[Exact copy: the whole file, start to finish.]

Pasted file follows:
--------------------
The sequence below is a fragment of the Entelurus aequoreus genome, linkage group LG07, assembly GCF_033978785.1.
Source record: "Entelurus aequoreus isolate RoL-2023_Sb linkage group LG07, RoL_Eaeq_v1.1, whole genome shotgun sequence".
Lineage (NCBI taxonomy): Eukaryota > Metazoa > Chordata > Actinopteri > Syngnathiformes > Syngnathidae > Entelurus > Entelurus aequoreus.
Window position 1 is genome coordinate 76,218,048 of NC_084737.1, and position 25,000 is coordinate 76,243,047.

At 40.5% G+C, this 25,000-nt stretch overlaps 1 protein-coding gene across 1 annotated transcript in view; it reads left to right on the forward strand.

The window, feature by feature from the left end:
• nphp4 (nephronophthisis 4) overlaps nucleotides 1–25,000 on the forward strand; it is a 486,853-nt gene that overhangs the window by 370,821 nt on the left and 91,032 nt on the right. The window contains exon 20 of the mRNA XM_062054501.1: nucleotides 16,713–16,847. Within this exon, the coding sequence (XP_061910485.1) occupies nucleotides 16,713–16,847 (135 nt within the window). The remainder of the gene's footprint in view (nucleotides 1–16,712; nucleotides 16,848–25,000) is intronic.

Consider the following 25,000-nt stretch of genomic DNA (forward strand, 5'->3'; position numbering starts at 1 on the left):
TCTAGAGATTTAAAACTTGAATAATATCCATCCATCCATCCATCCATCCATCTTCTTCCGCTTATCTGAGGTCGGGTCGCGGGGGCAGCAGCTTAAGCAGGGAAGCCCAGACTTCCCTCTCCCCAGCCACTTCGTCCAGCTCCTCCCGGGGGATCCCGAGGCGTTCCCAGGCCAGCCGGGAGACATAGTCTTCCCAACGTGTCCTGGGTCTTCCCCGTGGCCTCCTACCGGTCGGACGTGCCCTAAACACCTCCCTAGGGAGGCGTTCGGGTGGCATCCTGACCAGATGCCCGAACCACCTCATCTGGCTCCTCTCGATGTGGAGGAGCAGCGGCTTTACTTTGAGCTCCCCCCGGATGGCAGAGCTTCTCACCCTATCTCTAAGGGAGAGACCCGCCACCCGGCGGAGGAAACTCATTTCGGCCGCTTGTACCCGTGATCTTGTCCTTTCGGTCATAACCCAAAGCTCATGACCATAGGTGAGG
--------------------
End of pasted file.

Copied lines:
The sequence below is a fragment of the Entelurus aequoreus genome, linkage group LG07, assembly GCF_033978785.1.
Source record: "Entelurus aequoreus isolate RoL-2023_Sb linkage group LG07, RoL_Eaeq_v1.1, whole genome shotgun sequence".
Lineage (NCBI taxonomy): Eukaryota > Metazoa > Chordata > Actinopteri > Syngnathiformes > Syngnathidae > Entelurus > Entelurus aequoreus.
Window position 1 is genome coordinate 76,218,048 of NC_084737.1, and position 25,000 is coordinate 76,243,047.

At 40.5% G+C, this 25,000-nt stretch overlaps 1 protein-coding gene across 1 annotated transcript in view; it reads left to right on the forward strand.

The window, feature by feature from the left end:
• nphp4 (nephronophthisis 4) overlaps nucleotides 1–25,000 on the forward strand; it is a 486,853-nt gene that overhangs the window by 370,821 nt on the left and 91,032 nt on the right. The window contains exon 20 of the mRNA XM_062054501.1: nucleotides 16,713–16,847. Within this exon, the coding sequence (XP_061910485.1) occupies nucleotides 16,713–16,847 (135 nt within the window). The remainder of the gene's footprint in view (nucleotides 1–16,712; nucleotides 16,848–25,000) is intronic.

Consider the following 25,000-nt stretch of genomic DNA (forward strand, 5'->3'; position numbering starts at 1 on the left):
TCTAGAGATTTAAAACTTGAATAATATCCATCCATCCATCCATCCATCCATCTTCTTCCGCTTATCTGAGGTCGGGTCGCGGGGGCAGCAGCTTAAGCAGGGAAGCCCAGACTTCCCTCTCCCCAGCCACTTCGTCCAGCTCCTCCCGGGGGATCCCGAGGCGTTCCCAGGCCAGCCGGGAGACATAGTCTTCCCAACGTGTCCTGGGTCTTCCCCGTGGCCTCCTACCGGTCGGACGTGCCCTAAACACCTCCCTAGGGAGGCGTTCGGGTGGCATCCTGACCAGATGCCCGAACCACCTCATCTGGCTCCTCTCGATGTGGAGGAGCAGCGGCTTTACTTTGAGCTCCCCCCGGATGGCAGAGCTTCTCACCCTATCTCTAAGGGAGAGACCCGCCACCCGGCGGAGGAAACTCATTTCGGCCGCTTGTACCCGTGATCTTGTCCTTTCGGTCATAACCCAAAGCTCATGACCATAGGTGAGG